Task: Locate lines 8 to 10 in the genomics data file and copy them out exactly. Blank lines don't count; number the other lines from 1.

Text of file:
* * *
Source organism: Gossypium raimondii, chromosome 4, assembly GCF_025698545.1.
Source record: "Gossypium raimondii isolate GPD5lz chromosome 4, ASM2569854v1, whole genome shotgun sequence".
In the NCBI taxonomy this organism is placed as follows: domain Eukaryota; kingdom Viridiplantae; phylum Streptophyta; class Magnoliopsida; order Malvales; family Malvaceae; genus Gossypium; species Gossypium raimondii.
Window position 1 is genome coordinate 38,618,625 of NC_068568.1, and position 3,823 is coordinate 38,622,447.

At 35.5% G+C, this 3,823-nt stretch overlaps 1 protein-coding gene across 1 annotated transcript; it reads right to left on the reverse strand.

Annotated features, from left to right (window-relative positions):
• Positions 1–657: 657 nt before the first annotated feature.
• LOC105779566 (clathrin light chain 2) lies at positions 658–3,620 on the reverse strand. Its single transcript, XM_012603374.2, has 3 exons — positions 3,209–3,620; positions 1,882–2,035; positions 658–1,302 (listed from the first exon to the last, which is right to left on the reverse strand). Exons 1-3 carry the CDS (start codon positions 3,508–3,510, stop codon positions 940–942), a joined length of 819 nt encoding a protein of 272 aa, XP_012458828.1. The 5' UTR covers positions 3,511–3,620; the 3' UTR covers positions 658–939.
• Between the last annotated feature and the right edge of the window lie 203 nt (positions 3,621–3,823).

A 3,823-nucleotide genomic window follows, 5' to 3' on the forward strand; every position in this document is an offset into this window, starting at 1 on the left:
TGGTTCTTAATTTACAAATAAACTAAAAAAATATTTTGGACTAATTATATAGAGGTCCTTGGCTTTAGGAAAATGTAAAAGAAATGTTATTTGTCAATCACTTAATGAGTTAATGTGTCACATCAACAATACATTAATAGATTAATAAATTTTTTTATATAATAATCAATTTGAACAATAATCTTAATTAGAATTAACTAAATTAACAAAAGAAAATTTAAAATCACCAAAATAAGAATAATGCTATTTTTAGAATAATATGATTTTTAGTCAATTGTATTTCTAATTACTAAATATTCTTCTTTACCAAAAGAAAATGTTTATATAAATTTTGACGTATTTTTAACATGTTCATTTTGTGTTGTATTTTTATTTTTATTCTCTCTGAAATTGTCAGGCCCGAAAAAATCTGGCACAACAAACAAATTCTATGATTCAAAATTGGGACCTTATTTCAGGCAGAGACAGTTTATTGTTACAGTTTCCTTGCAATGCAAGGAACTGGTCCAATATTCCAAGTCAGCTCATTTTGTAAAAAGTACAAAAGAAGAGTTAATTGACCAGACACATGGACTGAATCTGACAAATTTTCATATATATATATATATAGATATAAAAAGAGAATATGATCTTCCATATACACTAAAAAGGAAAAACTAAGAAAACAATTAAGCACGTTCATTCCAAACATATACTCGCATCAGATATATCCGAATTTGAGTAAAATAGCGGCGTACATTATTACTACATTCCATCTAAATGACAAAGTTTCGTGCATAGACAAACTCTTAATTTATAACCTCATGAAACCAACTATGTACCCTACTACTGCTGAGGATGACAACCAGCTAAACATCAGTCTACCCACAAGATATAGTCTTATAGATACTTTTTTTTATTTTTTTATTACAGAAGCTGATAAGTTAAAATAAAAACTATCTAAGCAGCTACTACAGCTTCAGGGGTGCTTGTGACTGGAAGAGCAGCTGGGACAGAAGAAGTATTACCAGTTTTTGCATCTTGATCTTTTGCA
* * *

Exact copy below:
• LOC105779566 (clathrin light chain 2) lies at positions 658–3,620 on the reverse strand. Its single transcript, XM_012603374.2, has 3 exons — positions 3,209–3,620; positions 1,882–2,035; positions 658–1,302 (listed from the first exon to the last, which is right to left on the reverse strand). Exons 1-3 carry the CDS (start codon positions 3,508–3,510, stop codon positions 940–942), a joined length of 819 nt encoding a protein of 272 aa, XP_012458828.1. The 5' UTR covers positions 3,511–3,620; the 3' UTR covers positions 658–939.
• Between the last annotated feature and the right edge of the window lie 203 nt (positions 3,621–3,823).

A 3,823-nucleotide genomic window follows, 5' to 3' on the forward strand; every position in this document is an offset into this window, starting at 1 on the left: